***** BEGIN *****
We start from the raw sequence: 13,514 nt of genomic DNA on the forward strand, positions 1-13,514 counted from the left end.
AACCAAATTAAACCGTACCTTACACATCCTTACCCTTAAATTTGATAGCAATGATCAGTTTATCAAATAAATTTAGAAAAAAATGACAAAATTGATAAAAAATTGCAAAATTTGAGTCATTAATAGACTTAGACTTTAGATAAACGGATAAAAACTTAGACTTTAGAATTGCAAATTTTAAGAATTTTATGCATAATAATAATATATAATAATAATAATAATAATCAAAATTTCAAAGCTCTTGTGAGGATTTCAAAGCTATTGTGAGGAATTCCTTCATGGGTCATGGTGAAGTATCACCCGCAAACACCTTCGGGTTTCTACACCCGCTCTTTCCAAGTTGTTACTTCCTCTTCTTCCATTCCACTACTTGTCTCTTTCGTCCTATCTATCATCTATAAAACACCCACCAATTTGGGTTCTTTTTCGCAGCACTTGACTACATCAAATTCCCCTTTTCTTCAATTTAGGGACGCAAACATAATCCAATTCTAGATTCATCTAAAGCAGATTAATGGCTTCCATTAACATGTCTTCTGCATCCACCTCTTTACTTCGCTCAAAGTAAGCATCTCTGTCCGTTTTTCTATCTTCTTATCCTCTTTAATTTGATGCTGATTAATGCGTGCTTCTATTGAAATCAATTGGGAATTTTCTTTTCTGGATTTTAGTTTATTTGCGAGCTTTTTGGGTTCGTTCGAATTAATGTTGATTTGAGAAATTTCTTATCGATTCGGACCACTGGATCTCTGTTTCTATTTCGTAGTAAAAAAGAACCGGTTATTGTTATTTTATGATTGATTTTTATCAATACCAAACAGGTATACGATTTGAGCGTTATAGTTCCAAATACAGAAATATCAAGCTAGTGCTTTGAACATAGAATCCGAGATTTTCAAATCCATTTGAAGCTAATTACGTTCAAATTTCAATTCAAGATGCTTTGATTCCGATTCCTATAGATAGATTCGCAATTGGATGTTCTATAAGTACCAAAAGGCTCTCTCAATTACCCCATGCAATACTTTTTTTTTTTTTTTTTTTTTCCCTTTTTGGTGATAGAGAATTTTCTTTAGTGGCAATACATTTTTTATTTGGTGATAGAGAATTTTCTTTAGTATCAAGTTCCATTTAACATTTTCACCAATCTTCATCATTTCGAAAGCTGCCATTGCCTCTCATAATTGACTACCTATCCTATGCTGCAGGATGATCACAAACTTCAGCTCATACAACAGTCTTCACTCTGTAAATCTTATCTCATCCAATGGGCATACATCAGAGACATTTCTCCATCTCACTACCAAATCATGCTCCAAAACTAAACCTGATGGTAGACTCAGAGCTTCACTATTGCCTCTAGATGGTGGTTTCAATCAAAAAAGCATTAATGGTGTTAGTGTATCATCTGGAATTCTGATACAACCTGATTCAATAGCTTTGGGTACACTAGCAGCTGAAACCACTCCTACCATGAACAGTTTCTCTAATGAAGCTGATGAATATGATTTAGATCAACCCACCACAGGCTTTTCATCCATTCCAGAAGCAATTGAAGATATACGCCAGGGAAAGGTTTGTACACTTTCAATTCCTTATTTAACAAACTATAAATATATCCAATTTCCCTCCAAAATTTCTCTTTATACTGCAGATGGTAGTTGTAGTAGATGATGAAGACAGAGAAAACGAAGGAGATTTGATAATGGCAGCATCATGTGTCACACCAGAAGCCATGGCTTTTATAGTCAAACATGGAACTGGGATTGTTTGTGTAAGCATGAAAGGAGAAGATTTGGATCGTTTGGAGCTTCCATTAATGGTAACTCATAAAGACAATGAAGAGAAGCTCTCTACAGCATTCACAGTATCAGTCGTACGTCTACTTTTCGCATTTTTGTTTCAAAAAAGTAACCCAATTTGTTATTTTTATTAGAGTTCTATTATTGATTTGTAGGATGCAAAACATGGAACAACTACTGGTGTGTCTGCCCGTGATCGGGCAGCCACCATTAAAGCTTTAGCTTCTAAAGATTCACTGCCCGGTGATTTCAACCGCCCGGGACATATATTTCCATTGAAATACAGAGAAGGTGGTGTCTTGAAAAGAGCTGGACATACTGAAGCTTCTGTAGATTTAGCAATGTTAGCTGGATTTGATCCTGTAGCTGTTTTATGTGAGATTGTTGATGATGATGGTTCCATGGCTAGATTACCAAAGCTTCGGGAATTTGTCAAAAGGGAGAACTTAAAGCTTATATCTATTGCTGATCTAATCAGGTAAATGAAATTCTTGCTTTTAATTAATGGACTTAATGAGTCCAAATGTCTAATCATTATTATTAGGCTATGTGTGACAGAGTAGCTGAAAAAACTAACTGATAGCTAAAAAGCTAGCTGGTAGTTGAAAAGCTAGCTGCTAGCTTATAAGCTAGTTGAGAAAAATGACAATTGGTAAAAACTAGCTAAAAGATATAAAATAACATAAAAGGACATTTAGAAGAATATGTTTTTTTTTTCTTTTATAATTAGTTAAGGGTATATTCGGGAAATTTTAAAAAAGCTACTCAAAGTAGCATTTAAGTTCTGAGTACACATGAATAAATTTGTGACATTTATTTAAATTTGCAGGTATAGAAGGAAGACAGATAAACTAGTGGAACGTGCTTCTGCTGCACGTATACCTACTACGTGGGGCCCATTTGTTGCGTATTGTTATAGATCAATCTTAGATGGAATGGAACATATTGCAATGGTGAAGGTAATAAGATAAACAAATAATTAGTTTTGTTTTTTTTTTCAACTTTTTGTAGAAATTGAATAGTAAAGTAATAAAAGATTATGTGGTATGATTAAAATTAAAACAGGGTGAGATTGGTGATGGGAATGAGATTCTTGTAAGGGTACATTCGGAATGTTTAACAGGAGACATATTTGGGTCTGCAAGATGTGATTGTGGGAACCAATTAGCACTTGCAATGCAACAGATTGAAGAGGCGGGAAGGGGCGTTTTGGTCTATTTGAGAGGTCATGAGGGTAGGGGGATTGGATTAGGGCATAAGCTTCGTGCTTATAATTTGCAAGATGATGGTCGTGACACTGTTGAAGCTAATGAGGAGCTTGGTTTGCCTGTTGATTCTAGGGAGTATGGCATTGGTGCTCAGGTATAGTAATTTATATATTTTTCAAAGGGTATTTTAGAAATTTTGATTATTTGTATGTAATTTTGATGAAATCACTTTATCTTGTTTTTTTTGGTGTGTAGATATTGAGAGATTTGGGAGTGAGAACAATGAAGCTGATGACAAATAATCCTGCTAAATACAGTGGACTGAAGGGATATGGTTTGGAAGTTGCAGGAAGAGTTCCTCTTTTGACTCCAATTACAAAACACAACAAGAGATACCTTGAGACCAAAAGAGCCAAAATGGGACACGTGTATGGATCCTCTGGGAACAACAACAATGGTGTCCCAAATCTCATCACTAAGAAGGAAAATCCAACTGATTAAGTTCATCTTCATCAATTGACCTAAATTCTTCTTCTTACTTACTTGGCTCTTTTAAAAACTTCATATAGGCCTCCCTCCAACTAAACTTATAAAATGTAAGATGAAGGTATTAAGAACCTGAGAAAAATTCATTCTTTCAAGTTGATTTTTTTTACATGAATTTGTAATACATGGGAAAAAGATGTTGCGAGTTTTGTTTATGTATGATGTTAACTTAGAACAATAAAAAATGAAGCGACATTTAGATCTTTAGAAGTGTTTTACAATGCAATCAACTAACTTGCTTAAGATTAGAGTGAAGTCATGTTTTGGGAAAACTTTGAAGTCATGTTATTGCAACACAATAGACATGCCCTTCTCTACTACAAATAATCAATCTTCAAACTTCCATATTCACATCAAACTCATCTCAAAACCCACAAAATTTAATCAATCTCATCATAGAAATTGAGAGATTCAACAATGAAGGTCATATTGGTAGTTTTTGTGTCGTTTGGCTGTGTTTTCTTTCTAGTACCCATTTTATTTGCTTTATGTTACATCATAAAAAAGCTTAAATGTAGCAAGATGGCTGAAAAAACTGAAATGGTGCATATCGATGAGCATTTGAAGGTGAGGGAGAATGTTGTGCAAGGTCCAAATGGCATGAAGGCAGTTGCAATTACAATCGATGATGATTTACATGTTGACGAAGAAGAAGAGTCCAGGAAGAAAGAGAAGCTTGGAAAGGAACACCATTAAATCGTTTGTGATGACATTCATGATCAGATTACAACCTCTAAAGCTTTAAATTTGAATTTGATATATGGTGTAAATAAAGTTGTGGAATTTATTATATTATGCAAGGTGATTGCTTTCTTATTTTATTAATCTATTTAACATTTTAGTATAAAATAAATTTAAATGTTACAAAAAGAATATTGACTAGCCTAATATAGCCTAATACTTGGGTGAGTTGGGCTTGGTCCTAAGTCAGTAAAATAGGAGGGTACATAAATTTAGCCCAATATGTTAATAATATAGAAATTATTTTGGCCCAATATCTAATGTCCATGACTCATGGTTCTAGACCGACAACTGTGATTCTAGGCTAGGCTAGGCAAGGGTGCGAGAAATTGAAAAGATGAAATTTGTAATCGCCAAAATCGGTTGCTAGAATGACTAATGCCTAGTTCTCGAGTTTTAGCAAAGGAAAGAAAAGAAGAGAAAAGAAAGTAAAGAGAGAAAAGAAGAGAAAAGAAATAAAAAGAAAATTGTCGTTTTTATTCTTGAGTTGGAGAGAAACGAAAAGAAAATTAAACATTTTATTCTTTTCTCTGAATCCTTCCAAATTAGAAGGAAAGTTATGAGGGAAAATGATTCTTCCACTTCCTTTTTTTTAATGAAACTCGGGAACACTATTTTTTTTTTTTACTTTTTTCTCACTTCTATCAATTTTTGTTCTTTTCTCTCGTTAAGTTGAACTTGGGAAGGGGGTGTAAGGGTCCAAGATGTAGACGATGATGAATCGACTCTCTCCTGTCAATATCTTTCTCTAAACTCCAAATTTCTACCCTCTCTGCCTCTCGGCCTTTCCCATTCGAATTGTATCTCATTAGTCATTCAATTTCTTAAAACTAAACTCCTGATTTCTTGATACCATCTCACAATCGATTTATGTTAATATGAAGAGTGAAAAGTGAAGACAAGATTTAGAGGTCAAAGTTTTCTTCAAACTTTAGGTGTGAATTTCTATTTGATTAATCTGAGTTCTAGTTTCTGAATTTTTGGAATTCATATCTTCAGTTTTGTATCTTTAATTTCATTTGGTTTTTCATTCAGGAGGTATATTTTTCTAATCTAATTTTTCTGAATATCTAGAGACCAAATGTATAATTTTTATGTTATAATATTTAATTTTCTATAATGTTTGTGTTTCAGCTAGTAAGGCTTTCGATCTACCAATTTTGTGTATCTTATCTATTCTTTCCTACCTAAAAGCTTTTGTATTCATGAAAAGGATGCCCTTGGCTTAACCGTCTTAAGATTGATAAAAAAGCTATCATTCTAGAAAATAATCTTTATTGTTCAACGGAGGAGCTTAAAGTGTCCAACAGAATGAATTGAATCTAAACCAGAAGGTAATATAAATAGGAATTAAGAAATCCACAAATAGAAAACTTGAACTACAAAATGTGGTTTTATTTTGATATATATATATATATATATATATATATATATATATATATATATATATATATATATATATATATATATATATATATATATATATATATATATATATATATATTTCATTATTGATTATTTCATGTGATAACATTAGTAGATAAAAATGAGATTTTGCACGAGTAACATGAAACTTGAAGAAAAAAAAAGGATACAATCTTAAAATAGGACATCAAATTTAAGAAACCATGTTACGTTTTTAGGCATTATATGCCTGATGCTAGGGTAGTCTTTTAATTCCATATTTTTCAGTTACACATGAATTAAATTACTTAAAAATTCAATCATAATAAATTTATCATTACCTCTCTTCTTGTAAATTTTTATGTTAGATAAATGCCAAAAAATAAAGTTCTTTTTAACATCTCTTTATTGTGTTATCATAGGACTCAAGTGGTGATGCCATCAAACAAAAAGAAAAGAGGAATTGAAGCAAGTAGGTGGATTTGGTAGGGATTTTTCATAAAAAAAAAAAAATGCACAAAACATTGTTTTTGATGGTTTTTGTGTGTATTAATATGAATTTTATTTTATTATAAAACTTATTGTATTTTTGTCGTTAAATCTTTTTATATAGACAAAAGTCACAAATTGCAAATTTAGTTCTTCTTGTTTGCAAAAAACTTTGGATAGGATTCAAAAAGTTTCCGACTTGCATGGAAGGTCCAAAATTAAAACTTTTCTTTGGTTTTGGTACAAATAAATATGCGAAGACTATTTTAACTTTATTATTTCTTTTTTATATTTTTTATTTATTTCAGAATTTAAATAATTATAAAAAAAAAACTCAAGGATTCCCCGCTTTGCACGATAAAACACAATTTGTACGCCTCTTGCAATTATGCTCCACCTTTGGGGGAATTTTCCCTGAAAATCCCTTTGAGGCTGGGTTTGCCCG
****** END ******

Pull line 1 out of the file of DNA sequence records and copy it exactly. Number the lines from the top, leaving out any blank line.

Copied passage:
We start from the raw sequence: 13,514 nt of genomic DNA on the forward strand, positions 1-13,514 counted from the left end.